Refugee Resettlement Watch

Archive for the ‘Reforms needed’ Category

What you need to know about Wilson-Fish

Posted by Ann Corcoran on May 27, 2014

 Editors note: One of the primary purposes of RRW is to educate readers about how the complex Refugee Resettlement program of the US State Department and the US Department of Health and Human Services (Office of Refugee Resettlement) works. When you have some basic understanding of how it operates (and how it may have been changed from its original legislative intent) you will be much more effective in demanding accountability for the taxpayers of your state and others (including the refugees!) who will be impacted by the program.

This is a states’ rights issue!

If you live in one of the following 11 states you should be paying close attention to how the program is run in your state and begin questioning whether the federal government has the constitutional authority to pass off a federal program to a non-profit group which effectively eliminates, or nearly eliminates, any state control of how state tax dollars are spent.

Do you live in one of these Wilson-Fish states?

Alabama, Alaska, Colorado, Idaho, Kentucky, Louisiana, Massachusetts, North Dakota, South Dakota, Tennessee or Vermont.

A grassroots volunteer has prepared this important Frequently Asked Questions (FAQ) and answers about the federal Wilson-Fish program.

Remember! Three days left to tell the State Department what you think should be the size and scope of the entire refugee program for FY2015.

Holly Johnson (TN Catholic Charities) left, and Jan Reeves (Idaho Mountain States Group) right, call the shots on refugee resettlement in their Wilson-Fish states. http://www.isedsolutions.org/blog/wilson-fish/wf-workshop-highlights

What is Wilson-Fish?

There are 3 ways in which the federal government disburses the 8 months of federal refugee cash assistance (RCA) and refugee medical assistance (RMA) funds to eligible refugees.(1)  These funds are disbursed through:

• a state administered program, or,
• a public-private partnership program, or
• a Wilson-Fish “alternative” program

The Wilson-Fish alternative (so named for its Congressional sponsors) was added in 1984 as an amendment to the Immigration and Nationality Act. The amendment authorized the Secretary of Health and Human Services to implement alternative projects for refugees:

“[t]he Secretary shall develop and implement alternative projects for refugees who have been in the United States less than thirty-six months, under which refugees are provided interim support, medical services, support services, and case management, as needed, in a manner that encourages self-sufficiency, reduces welfare dependency, and fosters greater coordination among the resettlement agencies and service providers.”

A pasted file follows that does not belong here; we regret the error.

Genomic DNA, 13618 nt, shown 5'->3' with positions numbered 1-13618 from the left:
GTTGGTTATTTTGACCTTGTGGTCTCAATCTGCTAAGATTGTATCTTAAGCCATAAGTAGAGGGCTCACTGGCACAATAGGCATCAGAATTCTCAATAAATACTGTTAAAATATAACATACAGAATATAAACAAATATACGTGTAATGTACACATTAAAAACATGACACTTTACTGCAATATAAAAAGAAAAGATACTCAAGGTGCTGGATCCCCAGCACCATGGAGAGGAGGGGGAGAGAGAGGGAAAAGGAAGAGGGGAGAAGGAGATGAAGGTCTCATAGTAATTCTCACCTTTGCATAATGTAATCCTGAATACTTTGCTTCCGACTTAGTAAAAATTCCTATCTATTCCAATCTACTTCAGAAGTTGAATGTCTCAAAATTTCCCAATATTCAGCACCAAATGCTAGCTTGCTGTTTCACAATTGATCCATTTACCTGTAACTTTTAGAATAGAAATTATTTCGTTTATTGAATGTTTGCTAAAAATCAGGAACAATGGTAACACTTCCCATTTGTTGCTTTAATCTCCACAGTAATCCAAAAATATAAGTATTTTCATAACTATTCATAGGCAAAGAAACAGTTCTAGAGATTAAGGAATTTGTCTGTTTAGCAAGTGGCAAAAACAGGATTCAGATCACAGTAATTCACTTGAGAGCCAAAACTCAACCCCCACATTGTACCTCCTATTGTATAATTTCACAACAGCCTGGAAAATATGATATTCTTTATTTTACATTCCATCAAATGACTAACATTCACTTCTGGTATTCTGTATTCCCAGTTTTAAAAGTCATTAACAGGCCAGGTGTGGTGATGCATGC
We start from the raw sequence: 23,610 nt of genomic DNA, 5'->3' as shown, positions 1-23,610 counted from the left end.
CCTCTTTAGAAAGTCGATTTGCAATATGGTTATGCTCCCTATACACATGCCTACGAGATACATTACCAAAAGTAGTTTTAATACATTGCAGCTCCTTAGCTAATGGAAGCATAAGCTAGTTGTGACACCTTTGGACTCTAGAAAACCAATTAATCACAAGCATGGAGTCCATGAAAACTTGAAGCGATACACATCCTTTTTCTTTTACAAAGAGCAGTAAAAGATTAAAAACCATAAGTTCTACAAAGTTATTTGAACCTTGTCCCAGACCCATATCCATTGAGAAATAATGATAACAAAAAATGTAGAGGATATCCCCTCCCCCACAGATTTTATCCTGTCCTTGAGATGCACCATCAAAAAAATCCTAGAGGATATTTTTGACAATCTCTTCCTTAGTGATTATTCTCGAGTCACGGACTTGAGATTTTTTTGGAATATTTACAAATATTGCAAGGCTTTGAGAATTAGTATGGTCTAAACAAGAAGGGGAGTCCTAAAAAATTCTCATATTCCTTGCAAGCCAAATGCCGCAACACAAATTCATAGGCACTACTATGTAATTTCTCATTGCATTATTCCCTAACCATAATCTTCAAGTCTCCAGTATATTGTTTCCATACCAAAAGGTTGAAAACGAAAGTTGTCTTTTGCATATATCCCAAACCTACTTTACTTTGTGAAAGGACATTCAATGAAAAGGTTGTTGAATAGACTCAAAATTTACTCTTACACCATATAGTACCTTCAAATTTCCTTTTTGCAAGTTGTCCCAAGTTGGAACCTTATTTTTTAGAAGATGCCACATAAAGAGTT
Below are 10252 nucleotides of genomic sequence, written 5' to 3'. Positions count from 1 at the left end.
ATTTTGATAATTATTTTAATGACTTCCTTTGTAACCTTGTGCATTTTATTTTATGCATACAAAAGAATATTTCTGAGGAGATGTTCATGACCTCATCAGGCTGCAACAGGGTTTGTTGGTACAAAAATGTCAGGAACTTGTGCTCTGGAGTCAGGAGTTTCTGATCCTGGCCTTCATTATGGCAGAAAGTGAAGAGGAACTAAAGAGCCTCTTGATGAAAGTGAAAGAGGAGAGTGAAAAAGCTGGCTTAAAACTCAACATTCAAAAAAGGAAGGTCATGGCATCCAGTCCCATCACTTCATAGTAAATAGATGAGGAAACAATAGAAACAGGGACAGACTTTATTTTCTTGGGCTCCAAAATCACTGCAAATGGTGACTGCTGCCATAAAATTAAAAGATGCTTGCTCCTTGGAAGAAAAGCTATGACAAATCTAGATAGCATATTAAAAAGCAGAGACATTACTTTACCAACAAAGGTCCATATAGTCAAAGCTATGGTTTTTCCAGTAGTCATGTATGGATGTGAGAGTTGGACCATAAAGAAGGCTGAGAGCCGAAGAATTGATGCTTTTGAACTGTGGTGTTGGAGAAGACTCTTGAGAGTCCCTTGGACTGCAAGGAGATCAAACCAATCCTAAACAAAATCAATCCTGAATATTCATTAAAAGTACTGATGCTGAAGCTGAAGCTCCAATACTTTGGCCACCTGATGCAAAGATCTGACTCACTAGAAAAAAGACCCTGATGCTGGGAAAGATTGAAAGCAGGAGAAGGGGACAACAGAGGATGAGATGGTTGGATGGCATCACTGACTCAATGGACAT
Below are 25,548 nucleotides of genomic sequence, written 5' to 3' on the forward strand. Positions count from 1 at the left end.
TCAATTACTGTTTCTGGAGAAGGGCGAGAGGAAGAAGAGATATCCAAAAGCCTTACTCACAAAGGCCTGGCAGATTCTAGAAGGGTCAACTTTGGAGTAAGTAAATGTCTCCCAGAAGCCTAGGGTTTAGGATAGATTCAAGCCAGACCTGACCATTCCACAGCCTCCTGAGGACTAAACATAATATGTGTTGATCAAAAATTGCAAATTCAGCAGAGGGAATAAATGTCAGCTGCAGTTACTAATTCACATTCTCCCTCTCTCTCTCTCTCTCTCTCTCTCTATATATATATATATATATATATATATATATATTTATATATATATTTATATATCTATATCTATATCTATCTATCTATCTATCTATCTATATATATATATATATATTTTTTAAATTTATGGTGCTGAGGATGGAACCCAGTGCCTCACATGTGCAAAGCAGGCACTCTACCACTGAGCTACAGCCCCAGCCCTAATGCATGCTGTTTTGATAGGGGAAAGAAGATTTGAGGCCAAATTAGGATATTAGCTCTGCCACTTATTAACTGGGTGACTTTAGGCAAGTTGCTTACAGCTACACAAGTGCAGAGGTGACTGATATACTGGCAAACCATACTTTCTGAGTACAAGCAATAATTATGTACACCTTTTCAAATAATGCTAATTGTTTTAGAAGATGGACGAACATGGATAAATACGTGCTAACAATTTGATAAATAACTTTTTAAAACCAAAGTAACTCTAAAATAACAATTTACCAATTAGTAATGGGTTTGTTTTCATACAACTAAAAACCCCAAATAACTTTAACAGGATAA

The Wilson-Fish amendment was initially introduced as part of the FY1985 Continuing Resolution on Appropriations. On October 2, 1984 when Senator Wilson introduced Amendment No. 6965, he stated very clearly that:

“The specific intention of this amendment is to encourage refugee self-support and employment in California, a State which consistently receives at least 22 percent of all incoming refugees. A disproportionate number of refugees end up on welfare rolls. The language in this amendment will allow alternative approaches to this welfare dependency cycle.” (emphasis added)

In contrast to the “specific intent” of the Wilson-Fish amendment, the U.S. Office of Refugee Resettlement has unilaterally and without legislative authorization, used the Wilson-Fish alternative to continue resettling refugees in states where the State has decided to discontinue participating in this non-mandatory federal program.

For example, the 1995 notice of available funding for Wilson-Fish projects states that “This announcement [for funding Wilson-Fish projects] also provides for an alternative project to be a vehicle to continue resettlement programs in States where the State government chooses not to administer RCA/RMA or equivalent programs.”

The U.S Office of Refugee Resettlement website states that “the purposes of the Wilson-Fish program are to:

~Increase refugee prospects for early employment and self-sufficiency

~Promote coordination among voluntary resettlement agencies and service providers

~Ensure that refugee assistance programs exist in every state where refugees are resettled”

The last “purpose” added by the federal agency, is not supported by either the language or intent of the Wilson-Fish statutory language.

Why did Congress feel there was a need to add an alternative program like Wilson-Fish?